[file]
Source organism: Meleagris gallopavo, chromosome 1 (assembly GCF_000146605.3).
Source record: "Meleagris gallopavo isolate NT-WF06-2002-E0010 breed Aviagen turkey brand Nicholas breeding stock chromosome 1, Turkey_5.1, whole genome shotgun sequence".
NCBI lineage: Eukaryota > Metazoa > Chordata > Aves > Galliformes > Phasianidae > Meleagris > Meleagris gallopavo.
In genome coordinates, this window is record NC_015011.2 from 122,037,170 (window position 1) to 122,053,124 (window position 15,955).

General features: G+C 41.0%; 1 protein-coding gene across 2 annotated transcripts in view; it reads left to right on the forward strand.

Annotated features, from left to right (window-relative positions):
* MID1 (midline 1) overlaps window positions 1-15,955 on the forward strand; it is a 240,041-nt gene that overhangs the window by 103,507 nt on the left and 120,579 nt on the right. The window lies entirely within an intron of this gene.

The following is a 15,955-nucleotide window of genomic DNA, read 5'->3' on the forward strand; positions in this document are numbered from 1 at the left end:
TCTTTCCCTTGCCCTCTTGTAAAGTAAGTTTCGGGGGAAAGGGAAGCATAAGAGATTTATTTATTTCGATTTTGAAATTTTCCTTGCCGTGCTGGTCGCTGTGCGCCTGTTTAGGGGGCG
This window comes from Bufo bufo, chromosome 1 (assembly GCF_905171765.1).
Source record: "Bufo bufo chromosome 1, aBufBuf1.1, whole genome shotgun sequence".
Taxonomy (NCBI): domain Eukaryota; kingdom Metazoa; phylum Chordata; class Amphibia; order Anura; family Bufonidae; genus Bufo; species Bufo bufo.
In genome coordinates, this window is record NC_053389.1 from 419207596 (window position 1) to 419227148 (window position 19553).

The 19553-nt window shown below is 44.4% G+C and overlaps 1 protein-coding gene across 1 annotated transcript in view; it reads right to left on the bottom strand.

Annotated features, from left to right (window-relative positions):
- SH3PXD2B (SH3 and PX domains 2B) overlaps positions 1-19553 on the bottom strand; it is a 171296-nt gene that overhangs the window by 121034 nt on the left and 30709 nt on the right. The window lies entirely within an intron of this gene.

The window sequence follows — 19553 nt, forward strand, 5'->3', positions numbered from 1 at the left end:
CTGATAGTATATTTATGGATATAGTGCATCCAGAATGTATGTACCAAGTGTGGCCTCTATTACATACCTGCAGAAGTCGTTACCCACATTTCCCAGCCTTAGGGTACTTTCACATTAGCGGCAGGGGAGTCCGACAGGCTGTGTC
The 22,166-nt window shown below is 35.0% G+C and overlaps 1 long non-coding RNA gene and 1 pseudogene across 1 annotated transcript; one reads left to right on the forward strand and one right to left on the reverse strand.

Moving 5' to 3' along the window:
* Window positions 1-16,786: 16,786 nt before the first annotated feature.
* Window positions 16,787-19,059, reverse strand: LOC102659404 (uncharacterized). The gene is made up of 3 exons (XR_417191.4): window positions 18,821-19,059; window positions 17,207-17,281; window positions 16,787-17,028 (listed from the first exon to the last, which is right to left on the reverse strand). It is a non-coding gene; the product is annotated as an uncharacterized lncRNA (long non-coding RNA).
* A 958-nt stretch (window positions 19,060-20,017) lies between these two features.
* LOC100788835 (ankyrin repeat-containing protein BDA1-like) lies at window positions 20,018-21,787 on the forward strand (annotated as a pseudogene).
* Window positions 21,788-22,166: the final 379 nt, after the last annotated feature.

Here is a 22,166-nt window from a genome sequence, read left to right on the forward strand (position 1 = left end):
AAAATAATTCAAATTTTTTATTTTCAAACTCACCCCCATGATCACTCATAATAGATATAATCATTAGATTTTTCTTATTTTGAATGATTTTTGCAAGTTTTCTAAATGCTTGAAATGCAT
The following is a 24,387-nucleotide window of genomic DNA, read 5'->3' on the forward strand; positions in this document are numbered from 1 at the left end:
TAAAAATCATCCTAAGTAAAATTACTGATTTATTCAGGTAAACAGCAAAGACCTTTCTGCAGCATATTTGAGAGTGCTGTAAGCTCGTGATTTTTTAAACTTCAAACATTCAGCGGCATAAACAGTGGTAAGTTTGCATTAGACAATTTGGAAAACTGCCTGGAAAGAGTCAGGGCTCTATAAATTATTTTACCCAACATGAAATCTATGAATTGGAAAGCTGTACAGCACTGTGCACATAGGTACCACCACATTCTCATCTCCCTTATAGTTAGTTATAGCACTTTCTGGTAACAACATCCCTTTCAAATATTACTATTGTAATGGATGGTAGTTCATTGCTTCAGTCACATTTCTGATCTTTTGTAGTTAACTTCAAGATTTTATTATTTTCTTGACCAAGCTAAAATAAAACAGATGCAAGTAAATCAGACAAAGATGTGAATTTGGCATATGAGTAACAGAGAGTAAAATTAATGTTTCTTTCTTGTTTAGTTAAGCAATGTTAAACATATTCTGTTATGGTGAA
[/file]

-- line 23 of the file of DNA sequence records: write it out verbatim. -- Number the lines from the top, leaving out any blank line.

* A 958-nt stretch (window positions 19,060-20,017) lies between these two features.